By Arne Vetlesen, John Irons
“Living consists of being uncovered to ache each second—not inevitably as an insistent fact, yet consistently as a possibility,” writes Arne Vetlesen in A Philosophy of Pain, a thought-provoking examine an inevitable and crucial element of the human . the following, Vetlesen addresses ache in lots of types, together with the discomfort inflicted in the course of torture; the discomfort suffered in affliction; the discomfort accompanying anxiousness, grief, and melancholy; and the soreness introduced through violence. He examines the twin nature of discomfort: how we strive to prevent it up to attainable in our day-by-day lives, and but conversely, we receive a thrill from looking it.
Vetlesen’s research of soreness is revealing, plumbing the very heart of lots of our such a lot excessive and intricate feelings. He appears at discomfort inside of assorted arenas of contemporary existence equivalent to kinfolk and paintings, and he particularly probes at a truly universal sleek phenomenon, the belief of pushing oneself to the restrict. attractive all through with the tips of thinkers equivalent to Søren Kierkegaard, Sigmund Freud, Martin Heidegger, Jean-Paul Sartre, Maurice Merleau-Ponty, Max Horkheimer, Theodor Adorno, Alice Miller, Susan Sontag, and Melanie Klein, A Philosophy of Pain asks which got here first, considering or feeling, and explores the concept that and risk of empathy.
Vetlesen bargains an unique and insightful standpoint on anything that each one folks endure and endure—from a sprained ankle to a damaged center. even though discomfort is in itself disagreeable, our skill to believe it reminds us that we're alive.
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Extra resources for A Philosophy of Pain
As persons we are beings that recall a past, not the past as such, or as something general, but my past, understood as the significance and meaning which that in the past, with which I exist in a (conscious and unconscious) experiential relationship, has acquired for me, and precisely for me as opposed to all other people, who may have ‘taken part in’ many of the same situations and events. Likewise, every one of us projects a future – not any future but my future, formed as ideas about it, hope for it, fear of it, plans for it, all of 39 which, influenced by what my past has done to me, has predisposed me to – whether I will enter it with peace of mind or unease, erect or discouraged, hoping for the best or fearing the worst, made wise by good fortune or wise by adversity.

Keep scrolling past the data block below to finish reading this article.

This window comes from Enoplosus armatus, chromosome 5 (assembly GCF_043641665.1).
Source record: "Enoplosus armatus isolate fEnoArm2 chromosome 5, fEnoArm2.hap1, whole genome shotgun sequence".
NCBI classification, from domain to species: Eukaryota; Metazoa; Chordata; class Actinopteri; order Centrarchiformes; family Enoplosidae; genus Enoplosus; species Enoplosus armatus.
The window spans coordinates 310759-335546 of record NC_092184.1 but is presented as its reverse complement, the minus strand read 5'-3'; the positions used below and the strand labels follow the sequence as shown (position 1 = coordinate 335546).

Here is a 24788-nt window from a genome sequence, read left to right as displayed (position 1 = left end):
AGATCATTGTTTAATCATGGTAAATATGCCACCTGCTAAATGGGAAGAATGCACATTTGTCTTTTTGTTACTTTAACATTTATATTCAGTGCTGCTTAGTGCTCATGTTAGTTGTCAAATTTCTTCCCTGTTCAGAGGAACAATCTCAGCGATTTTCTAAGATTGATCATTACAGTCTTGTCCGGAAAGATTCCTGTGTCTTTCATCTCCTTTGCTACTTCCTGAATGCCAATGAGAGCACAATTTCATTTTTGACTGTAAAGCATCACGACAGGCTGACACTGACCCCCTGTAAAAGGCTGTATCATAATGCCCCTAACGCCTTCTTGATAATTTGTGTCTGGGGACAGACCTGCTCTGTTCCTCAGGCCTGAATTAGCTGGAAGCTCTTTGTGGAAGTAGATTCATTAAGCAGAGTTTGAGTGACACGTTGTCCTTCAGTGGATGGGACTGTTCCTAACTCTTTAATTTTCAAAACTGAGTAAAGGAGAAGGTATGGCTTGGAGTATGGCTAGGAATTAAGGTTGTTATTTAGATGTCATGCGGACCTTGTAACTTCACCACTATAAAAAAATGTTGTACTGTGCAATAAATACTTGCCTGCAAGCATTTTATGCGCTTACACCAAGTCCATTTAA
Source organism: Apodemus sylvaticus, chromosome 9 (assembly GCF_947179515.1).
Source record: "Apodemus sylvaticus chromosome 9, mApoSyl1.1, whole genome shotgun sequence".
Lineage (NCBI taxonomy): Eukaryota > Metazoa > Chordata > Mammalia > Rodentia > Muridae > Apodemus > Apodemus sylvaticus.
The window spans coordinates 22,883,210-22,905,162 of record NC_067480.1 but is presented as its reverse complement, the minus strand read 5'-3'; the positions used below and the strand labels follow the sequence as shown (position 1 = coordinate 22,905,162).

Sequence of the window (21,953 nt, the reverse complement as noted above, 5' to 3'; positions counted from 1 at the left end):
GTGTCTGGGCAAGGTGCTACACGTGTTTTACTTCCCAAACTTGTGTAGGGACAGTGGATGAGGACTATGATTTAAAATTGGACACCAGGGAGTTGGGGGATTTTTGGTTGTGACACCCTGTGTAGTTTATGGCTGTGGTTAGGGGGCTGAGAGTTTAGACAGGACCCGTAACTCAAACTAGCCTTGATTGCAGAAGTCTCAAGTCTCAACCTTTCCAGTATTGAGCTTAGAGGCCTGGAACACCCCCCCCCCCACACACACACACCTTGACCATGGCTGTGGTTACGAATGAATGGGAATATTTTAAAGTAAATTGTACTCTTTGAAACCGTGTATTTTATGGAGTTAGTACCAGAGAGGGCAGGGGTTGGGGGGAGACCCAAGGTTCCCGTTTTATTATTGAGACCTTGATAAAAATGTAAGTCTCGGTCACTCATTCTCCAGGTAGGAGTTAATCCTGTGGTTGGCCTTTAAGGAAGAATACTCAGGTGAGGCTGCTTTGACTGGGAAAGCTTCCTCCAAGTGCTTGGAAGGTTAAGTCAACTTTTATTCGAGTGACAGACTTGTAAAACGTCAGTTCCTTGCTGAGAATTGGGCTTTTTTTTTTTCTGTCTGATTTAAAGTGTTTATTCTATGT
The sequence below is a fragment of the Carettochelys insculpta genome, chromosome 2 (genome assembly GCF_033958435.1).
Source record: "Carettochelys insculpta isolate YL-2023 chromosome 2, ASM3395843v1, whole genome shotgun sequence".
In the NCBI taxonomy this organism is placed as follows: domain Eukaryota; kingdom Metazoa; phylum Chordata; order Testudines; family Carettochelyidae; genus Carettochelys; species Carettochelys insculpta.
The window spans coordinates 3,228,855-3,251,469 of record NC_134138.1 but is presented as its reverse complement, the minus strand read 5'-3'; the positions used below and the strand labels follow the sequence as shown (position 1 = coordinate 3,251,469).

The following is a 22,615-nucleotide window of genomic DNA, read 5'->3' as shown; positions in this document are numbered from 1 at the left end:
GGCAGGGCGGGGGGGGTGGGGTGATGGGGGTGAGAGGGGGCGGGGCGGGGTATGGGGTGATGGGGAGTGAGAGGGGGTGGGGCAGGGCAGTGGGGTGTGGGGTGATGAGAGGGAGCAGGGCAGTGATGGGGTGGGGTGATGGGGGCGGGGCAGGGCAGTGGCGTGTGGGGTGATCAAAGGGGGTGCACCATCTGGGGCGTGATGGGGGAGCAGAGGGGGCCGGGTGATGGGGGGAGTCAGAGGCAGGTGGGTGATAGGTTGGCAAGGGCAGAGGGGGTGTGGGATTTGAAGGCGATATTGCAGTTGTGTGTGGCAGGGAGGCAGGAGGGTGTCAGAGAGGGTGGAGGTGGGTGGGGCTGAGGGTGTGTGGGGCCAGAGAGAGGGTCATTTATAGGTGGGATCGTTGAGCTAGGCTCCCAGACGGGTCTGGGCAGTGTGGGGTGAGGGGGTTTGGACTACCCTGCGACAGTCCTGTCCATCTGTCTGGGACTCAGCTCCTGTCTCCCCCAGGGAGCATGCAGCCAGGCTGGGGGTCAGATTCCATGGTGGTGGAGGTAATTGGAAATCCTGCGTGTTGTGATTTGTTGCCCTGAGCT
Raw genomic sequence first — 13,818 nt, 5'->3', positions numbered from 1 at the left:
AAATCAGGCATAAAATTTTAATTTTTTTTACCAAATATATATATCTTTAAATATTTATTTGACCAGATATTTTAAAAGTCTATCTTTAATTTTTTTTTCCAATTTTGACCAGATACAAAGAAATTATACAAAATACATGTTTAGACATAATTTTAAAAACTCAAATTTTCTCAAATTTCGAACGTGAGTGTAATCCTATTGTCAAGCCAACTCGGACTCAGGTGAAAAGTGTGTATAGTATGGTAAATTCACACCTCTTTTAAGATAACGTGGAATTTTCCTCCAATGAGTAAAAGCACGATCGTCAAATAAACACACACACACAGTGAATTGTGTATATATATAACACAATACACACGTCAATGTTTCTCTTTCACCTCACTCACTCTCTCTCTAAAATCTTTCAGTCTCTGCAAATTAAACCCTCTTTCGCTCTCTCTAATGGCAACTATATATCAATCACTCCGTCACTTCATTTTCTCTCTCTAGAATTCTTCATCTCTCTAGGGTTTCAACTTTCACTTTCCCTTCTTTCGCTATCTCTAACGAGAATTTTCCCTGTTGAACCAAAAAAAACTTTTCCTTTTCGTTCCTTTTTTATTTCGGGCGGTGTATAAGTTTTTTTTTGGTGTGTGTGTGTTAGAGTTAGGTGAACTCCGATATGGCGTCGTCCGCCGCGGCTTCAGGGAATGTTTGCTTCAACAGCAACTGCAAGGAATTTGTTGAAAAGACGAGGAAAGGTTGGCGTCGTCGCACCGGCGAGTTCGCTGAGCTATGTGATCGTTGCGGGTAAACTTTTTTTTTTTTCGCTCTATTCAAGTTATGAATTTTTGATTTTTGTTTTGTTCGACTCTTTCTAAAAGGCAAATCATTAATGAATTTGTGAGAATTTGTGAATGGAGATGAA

That a particular feeling – shame, for example – is about something and in terms of judgement and value has an opinion about its object, since what the feeling refers to appears to be meaningful, in a positive or negative sense, to the subject. e. created and maintained by the subject as an intentional being, a being that actively has thoughts, feelings and a willbased initiative regarding everything encountered in its world. But this does not catch all the dimensions of a feeling. For the strange thing about feelings, unlike thoughts and judgements and other characteristics of our cognitive abilities, is that they contain an affective dimension: the dimension of our being affected by them.
The insight that crowds in is that the body – the body’s exposure to pain – can just as well be claimed to be something that divides people as something that unites us all. It is the pain that decides: the pain determines whether I experience myself and my existence in the world as fundamentally equal with, and a part of, the existence of other people in it, or whether I conversely experience my existence as radically disconnected from that of others. So there is no point in giving an unequivocal answer based on the body as such; the pain that takes over, dominates, annihilates the body makes a considerable difference, determining whether my experienced equality and equal value with everyone else as human beings is simply replaced by a demarcating isolation from what is universally human.